Scripted by George Axelrod (Breakfast at Tiffany’s), How to Murder Your Wife takes a man’s seemingly perfect existence and creates his worst nightmare after an excessive evening of drunken dabbling.  Living in a gorgeous Manhattan townhouse adorned with Margaret Keane paintings, Stanley Ford (Lemmon) earns his riches penning the successful Bash Brannigan comic strip.  Pampered by his loyal butler Charles Firbank (Thomas), Stanley takes great pleasure in his bachelor lifestyle with no intentions of settling down.  While, attending a fellow bachelor party, Stanley, noticeably intoxicated, is overwhelmed by the sight of an Italian bikini-clad beauty emerging from a cake.  Before long, Stanley awakes to learn that not only is he married to the bombshell but, she doesn’t speak a lick of English!  Seeking help from his lawyer Harold Lampson (Mayehoff) to no avail and the new Mrs. Ford vehemently against divorce, Stanley finds himself in the biggest pickle of his lifetime.  Desperate to return to his playboy existence, Stanley begins plotting ways to murder his wife through the help of his popular comic strip.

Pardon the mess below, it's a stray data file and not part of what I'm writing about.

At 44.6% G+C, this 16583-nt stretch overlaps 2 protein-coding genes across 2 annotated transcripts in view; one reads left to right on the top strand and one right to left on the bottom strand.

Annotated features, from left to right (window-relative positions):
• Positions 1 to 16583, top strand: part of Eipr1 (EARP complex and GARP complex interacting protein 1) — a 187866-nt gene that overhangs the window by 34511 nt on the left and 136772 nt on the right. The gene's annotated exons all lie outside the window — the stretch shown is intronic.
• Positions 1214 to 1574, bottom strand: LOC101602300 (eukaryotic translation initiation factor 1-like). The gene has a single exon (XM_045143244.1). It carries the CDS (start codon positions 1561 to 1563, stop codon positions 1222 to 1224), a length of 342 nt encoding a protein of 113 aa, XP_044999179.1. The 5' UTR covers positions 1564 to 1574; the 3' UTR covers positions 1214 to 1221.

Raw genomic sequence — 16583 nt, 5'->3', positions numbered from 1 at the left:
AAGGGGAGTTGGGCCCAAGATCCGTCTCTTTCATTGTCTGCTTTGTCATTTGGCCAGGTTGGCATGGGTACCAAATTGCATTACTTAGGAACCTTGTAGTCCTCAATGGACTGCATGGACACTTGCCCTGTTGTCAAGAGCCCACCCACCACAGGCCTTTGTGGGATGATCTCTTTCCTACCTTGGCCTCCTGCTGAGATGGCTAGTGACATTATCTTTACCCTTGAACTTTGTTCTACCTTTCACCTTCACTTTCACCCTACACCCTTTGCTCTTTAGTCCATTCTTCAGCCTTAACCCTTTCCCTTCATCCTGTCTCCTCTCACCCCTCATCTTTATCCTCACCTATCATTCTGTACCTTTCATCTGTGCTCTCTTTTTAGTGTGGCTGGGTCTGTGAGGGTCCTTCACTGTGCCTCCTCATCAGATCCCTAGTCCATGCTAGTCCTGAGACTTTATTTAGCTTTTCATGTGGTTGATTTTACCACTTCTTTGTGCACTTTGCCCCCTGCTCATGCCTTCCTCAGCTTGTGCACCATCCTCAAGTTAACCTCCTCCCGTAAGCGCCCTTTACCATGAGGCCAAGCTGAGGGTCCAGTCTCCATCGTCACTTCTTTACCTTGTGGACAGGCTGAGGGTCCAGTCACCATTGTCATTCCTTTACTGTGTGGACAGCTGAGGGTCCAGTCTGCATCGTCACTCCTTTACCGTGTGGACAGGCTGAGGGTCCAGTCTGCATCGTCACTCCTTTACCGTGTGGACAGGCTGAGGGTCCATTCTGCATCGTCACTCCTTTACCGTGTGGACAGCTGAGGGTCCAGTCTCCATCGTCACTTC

As its content would surely suggest a darker comedic tone, How to Murder Your Wife is played surprisingly broad with Lemmon’s likable personality allowing the viewer to playfully bask in the otherwise morbid plot.  Defining beauty, Virna Lisi sizzles as Stanley’s Italian wife who although, not able to speak his language immediately, demonstrates a genuine affection for her American mate.  As the marriage lengthens, Stanley’s world is turned hilariously upside down as he gains weight from his wife’s delicious, albeit fattening, home cooking and expelled from his all-male health club after Mrs. Ford’s abrupt appearance.  In addition, Terry-Thomas serving as Stanley’s butler with a bitter distaste for his new bride is one of the film’s shining lights, weaving memorable comedic relief.  While, Stanley uses Bash Brannigan to hatch a plan to pull off the perfect murder, Mrs. Ford takes notice of the not so subtle sketches.  Heartbroken, Stanley’s wife disappears leading authorities to believe he committed actual homicide.  Occasionally humorous with an overtly hokey courtroom sequence where Stanley defends himself to a jury of “lenient” married men, How to Murder Your Wife is a comical depiction of the arresting burden men feel towards marriage and the limits one soul will take to salvage his carefree lifestyle.  Earning Jack Lemmon a Golden Laurel for his performance, How to Murder Your Wife is hardly a sidesplitting affair but, does make for lighthearted entertainment at the expense of marriage turmoil.